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Florida Gulf Coast establishes consistent excellence

The Eagles have made either the NCAA Tournament or WNIT every year at the Division-I level

Syndication: Naples Daily News
The Florida Gulf Coast Eagles reached the second round of the NCAA Tournament for the fourth time this past season.
Jonah Hinebaugh/Naples Daily News / USA TODAY NETWORK

When Karl Smesko accepted the head coaching position at Florida Gulf Coast, the women’s basketball program was just beginning and did not even have a gym. Over the 21 years since, the Eagles participated in Division II, transitioned to Division I and have been consistent winners no matter which classification they were in.

Smesko’s crew has never had a losing season. In fact, FGCU has never lost more than nine games in a year.

“It’s definitely been fun to see the growth of the university and the growth of our program, our athletic program,” Smesko said. “I’ve been fortunate enough to witness our first game ever and the success we did at the Division II level and had the opportunity to experience the move to Division I. It’s not something I expected when I came down here to start the program, but it’s really been a fun ride.”

In the program’s first season (2002-03), the team lost just once to finish 30-1. The Eagles ended the year on a 21-game winning streak. Four years later, FGCU went undefeated all the way to the Division II national championship, where it ultimately fell to Southern Connecticut State University.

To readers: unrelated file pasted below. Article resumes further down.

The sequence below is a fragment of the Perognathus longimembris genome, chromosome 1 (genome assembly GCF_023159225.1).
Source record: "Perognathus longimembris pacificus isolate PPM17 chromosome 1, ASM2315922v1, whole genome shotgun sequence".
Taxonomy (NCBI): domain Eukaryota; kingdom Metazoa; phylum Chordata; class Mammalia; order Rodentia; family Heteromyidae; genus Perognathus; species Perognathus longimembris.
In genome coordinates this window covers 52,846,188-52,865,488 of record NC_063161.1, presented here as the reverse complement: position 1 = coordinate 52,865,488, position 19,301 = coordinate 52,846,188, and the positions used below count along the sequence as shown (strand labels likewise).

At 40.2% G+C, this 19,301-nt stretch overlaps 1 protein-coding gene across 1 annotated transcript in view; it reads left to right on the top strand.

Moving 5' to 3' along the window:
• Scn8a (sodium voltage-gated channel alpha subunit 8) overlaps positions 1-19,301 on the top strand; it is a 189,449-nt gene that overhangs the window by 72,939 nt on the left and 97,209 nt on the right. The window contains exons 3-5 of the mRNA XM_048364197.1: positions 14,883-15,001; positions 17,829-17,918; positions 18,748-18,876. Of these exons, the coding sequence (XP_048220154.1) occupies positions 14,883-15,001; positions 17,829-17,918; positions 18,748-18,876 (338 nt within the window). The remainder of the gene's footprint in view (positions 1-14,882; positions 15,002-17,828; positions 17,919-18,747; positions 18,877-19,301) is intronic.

That was the Eagles’ final game at the level. In year one in DI, Florida Gulf Coast went 22-9 and reached the second round of the WNIT. After three more WNIT appearances, FGCU reached the NCAA Tournament in its first year of eligibility in 2012.

Florida Gulf Coast has participated in nine of the last 11 NCAA Tournaments. The Eagles have advanced to the second round four times, including each of the last two years.

“Coach Smesko does a good job sustaining the success,” associate head coach Chelsea Lyles said. “It’s hard. He’s just constantly looking for a new way to teach, a new way to coach and new terms to use. At the core, he’s still going to be a very disciplined, and he’s still going to have his belief about taking a high-percentage or high-return shot. So, a lot of his core beliefs have always been the same, but he’s just always developing and growing with the game. I think that’s why he’s been able to be so successful because he doesn’t stay the same. He is constantly learning, and we always play to our players’ strengths.”

The Eagles have revolutionized the game by embracing the 3-point shot more than 20 years ago, ahead of the curve in some respects. When coaching at Purdue Fort Wayne, Smesko’s team connected on 9.3 triples per game, which was the seventh most all-time in DII at the time.

In Fort Myers, Smesko’s Eagles have 34.7% from deep over the course of the program’s history. There has just been one game in program history where the Green and Blue failed to make a 3-pointer.

This past season, the Eagles led the country by making 11.5 trifectas per game. They also shot a nation-high 30.6 attempts from deep.

“It’s just so much fun knowing that I’m on a team with these amazing shooters,” rising redshirt junior Maddie Antenucci said. “We’re all going to push each other and make each other better shooters. And then getting out in transition, I never played like that in high school and AAU. It’s just a lot of fun, this fast-paced, free-flowing, everyone has a green light to shoot.”